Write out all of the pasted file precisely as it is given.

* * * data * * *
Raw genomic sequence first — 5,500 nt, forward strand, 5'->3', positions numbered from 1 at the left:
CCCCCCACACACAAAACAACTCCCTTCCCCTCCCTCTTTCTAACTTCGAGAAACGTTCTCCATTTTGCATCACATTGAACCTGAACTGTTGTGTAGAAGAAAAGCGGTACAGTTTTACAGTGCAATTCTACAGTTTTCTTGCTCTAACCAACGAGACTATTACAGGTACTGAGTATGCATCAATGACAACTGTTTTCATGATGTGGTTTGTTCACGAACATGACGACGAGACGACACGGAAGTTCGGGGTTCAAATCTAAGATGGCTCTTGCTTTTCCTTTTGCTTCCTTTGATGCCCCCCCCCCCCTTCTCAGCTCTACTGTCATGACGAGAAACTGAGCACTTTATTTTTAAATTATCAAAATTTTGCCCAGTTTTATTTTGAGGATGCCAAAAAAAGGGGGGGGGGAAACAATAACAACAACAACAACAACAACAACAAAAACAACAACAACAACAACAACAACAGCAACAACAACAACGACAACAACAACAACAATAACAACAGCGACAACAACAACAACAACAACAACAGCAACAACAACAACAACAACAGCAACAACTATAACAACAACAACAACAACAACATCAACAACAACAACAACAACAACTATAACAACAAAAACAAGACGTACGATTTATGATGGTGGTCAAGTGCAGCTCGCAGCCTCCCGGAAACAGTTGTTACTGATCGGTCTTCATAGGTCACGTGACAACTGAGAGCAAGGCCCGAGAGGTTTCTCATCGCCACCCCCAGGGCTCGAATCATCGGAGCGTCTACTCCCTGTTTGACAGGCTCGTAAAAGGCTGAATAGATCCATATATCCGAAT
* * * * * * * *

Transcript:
Raw genomic sequence first — 5,500 nt, forward strand, 5'->3', positions numbered from 1 at the left:
CCCCCCACACACAAAACAACTCCCTTCCCCTCCCTCTTTCTAACTTCGAGAAACGTTCTCCATTTTGCATCACATTGAACCTGAACTGTTGTGTAGAAGAAAAGCGGTACAGTTTTACAGTGCAATTCTACAGTTTTCTTGCTCTAACCAACGAGACTATTACAGGTACTGAGTATGCATCAATGACAACTGTTTTCATGATGTGGTTTGTTCACGAACATGACGACGAGACGACACGGAAGTTCGGGGTTCAAATCTAAGATGGCTCTTGCTTTTCCTTTTGCTTCCTTTGATGCCCCCCCCCCCCTTCTCAGCTCTACTGTCATGACGAGAAACTGAGCACTTTATTTTTAAATTATCAAAATTTTGCCCAGTTTTATTTTGAGGATGCCAAAAAAAGGGGGGGGGGAAACAATAACAACAACAACAACAACAACAACAAAAACAACAACAACAACAACAACAACAGCAACAACAACAACGACAACAACAACAACAATAACAACAGCGACAACAACAACAACAACAACAACAGCAACAACAACAACAACAACAGCAACAACTATAACAACAACAACAACAACAACATCAACAACAACAACAACAACAACTATAACAACAAAAACAAGACGTACGATTTATGATGGTGGTCAAGTGCAGCTCGCAGCCTCCCGGAAACAGTTGTTACTGATCGGTCTTCATAGGTCACGTGACAACTGAGAGCAAGGCCCGAGAGGTTTCTCATCGCCACCCCCAGGGCTCGAATCATCGGAGCGTCTACTCCCTGTTTGACAGGCTCGTAAAAGGCTGAATAGATCCATATATCCGAAT